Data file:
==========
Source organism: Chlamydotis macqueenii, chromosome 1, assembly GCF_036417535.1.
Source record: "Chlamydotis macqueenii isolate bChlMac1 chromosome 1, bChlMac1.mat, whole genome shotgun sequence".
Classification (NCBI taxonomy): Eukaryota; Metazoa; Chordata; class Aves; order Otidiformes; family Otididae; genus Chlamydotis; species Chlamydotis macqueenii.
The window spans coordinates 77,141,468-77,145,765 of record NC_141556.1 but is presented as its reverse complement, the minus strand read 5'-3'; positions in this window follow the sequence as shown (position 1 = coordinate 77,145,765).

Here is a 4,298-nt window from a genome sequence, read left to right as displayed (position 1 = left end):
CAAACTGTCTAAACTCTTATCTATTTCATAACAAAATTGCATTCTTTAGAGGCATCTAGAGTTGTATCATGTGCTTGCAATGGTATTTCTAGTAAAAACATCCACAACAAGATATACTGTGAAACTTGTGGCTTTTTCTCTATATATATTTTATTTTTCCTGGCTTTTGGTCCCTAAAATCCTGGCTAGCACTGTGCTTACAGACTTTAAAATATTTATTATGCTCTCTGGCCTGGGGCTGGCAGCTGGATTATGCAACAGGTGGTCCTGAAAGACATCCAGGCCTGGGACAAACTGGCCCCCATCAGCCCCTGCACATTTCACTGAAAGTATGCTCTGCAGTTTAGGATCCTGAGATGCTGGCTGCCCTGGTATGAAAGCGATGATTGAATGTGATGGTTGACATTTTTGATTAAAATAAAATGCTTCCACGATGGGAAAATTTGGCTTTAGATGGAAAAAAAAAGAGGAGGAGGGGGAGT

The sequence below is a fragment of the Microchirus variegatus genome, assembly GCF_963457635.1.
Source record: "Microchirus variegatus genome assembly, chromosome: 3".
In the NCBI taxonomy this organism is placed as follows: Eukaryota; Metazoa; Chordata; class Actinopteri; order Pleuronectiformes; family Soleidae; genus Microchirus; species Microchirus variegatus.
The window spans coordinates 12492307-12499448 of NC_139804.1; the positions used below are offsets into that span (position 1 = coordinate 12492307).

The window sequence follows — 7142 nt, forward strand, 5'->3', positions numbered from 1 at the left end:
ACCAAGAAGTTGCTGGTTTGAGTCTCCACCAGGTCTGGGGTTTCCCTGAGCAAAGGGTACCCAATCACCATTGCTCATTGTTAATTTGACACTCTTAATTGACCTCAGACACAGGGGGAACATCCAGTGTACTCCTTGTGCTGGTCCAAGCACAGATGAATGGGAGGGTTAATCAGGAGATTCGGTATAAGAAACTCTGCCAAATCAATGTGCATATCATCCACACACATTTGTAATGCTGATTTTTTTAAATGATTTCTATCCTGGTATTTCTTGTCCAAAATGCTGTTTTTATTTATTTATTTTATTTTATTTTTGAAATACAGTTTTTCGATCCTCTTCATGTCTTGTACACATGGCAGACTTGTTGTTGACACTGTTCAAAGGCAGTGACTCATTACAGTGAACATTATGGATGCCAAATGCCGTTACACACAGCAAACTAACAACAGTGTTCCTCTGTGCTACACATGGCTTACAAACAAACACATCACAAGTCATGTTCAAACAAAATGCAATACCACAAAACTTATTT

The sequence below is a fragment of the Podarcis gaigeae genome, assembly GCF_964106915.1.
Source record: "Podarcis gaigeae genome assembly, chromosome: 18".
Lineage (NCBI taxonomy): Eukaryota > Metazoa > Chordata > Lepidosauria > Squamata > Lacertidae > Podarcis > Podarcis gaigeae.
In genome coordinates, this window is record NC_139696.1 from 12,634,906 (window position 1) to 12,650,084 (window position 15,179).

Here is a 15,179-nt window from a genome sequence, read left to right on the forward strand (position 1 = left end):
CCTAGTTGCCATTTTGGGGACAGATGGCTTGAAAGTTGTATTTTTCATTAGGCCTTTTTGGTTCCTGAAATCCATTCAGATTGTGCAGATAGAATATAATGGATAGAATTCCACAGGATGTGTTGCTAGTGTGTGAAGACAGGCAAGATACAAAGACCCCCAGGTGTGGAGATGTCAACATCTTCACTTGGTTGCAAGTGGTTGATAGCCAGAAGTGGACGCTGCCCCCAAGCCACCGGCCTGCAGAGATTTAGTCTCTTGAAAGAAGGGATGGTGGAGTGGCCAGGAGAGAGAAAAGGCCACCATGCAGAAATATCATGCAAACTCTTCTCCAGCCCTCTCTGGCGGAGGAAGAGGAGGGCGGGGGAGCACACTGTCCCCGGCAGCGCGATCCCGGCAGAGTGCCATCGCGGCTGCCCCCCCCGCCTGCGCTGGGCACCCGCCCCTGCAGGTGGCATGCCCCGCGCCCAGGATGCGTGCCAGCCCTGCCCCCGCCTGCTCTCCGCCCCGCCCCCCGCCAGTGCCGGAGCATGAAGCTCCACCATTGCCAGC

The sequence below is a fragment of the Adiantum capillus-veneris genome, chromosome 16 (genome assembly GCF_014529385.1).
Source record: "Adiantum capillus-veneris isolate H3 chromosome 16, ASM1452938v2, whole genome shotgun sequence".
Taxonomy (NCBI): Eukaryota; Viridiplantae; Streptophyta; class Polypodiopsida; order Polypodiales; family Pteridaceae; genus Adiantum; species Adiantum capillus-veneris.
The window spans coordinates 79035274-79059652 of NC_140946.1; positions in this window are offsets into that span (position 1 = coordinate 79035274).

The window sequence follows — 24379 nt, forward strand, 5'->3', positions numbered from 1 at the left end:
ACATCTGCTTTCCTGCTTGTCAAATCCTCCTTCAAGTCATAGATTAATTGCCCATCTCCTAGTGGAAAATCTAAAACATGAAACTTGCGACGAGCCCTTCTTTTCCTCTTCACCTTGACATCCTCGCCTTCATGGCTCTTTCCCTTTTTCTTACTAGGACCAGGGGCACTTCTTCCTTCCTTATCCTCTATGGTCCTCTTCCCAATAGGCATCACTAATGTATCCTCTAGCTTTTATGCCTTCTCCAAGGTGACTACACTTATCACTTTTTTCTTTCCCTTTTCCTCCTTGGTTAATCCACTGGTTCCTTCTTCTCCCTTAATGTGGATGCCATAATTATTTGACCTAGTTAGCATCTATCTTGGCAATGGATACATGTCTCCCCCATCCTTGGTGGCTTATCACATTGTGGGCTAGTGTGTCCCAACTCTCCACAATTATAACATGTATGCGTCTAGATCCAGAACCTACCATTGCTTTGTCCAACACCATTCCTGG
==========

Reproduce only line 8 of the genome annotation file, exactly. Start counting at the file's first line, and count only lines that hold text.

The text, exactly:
Source record: "Microchirus variegatus genome assembly, chromosome: 3".